I enjoyed this short documentary on the role of the sock knitting machine in the First World War. In two parts, on Youtube. Part one. Part two. A bit of history of socks, and a fun demo of a century-old sock knitting machine in action.
You can still find these machines for sale, at speciality dealers. Brenna, a teacher at Lettuce Knit, has one, and her holiday gift knitting is taken care of very very quickly…
Debbie Bliss has launched a new range of knitterly products, including the best tea towels and mugs in the entire world. I am not joking.
I follow the activities of The Campaign for Wool education program in the UK and elsewhere with interest; I was very pleased to hear that its Patron, Prince Charles, has just launched it in Canada. The objective of the campaign is to educate as many people as possible about the incredible benefits and versatility of wool in fashion, furnishings and everyday life. Visit the website for more info, or follow them on Twitter for all sorts of woolly goodness.
Ok, so let’s add the Faroe Islands to the itinerary for the Grand Knitting Tour. Sounds absolutely wonderful.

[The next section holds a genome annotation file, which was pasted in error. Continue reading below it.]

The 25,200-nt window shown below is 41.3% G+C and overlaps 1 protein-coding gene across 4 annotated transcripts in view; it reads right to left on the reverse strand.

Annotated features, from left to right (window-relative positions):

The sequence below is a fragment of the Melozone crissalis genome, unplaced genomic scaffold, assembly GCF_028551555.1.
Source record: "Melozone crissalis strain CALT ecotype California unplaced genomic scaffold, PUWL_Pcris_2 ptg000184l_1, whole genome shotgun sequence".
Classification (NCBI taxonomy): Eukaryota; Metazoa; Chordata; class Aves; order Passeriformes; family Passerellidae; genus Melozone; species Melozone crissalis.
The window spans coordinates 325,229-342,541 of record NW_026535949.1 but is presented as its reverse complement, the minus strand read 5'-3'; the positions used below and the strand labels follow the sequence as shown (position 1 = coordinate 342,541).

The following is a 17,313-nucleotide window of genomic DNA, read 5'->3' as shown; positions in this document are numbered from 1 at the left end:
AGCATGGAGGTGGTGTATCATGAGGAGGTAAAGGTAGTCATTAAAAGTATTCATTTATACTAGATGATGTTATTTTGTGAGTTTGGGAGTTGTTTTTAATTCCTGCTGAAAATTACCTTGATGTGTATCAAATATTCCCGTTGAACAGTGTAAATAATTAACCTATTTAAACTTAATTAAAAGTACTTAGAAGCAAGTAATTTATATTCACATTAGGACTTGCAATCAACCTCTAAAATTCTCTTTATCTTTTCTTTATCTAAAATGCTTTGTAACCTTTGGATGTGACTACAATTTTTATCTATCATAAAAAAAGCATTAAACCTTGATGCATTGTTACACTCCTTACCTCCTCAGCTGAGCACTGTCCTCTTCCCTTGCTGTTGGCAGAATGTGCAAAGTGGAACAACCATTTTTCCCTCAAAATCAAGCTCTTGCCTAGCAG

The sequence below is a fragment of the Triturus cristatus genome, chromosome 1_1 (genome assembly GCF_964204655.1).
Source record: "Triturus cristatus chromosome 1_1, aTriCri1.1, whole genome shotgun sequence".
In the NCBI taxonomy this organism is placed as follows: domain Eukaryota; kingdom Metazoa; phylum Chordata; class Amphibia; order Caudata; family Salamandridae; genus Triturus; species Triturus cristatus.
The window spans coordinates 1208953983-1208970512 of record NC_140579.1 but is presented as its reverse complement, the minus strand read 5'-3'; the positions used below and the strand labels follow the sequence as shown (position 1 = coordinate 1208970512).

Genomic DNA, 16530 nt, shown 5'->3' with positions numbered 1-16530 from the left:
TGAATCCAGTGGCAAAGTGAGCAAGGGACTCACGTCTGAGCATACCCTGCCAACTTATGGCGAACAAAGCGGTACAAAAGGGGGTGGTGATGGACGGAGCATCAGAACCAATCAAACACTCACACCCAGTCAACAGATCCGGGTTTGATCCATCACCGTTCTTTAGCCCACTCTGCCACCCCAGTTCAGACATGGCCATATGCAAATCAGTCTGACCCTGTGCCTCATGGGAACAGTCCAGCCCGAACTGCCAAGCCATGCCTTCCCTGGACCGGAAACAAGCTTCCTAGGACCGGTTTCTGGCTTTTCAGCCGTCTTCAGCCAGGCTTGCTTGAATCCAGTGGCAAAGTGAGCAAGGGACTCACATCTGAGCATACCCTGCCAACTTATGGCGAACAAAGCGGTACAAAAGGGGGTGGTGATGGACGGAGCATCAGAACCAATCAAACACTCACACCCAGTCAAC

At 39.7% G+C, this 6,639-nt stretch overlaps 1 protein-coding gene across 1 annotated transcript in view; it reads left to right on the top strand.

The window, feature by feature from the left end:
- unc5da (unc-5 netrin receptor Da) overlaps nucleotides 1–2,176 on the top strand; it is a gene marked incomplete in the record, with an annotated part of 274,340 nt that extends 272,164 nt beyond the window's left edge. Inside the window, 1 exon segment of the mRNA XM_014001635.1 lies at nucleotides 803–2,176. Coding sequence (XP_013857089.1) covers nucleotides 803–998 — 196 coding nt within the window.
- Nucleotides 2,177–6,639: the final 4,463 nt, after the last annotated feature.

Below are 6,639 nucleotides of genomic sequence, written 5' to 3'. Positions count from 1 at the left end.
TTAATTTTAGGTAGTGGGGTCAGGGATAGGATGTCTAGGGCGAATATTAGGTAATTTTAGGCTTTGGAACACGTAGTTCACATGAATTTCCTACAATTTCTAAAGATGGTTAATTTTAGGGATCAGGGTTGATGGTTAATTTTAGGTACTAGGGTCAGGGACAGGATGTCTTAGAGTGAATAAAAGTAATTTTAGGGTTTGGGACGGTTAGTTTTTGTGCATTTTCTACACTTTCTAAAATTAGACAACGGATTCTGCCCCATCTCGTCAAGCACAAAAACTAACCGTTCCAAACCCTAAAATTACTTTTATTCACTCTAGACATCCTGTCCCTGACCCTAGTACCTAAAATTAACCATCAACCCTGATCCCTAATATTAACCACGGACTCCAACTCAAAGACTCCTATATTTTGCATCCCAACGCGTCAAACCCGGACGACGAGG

The Mississippi Valley Textile Museum in Almonte, Ontario, has announced details of its summer camp programs. The Museum has teamed up with the Almonte Potters’ Guild to offer two “mixed media” camps, with sessions on pottery and textile crafts. In the first sessions, July 21 to July 25, participants will enjoy mask making, wheel throwing, building fairy houses, and a tallest pot contest at the Potters’ Guild, followed by weaving, tie dyeing and other textile crafts at the Museum. The second camp runs from August 11 to August 15, and will feature animal making, wheel throwing and making your own set of dishes in the morning and tie dyeing, felting, and other crafts in the afternoon. The program is open to children ages 6 to 12. Call the Textile Museum at 613 256-3754 or the Potters’ Guild at 613 256-5556 for more info. I wish I could go – it sounds absolutely fantastic.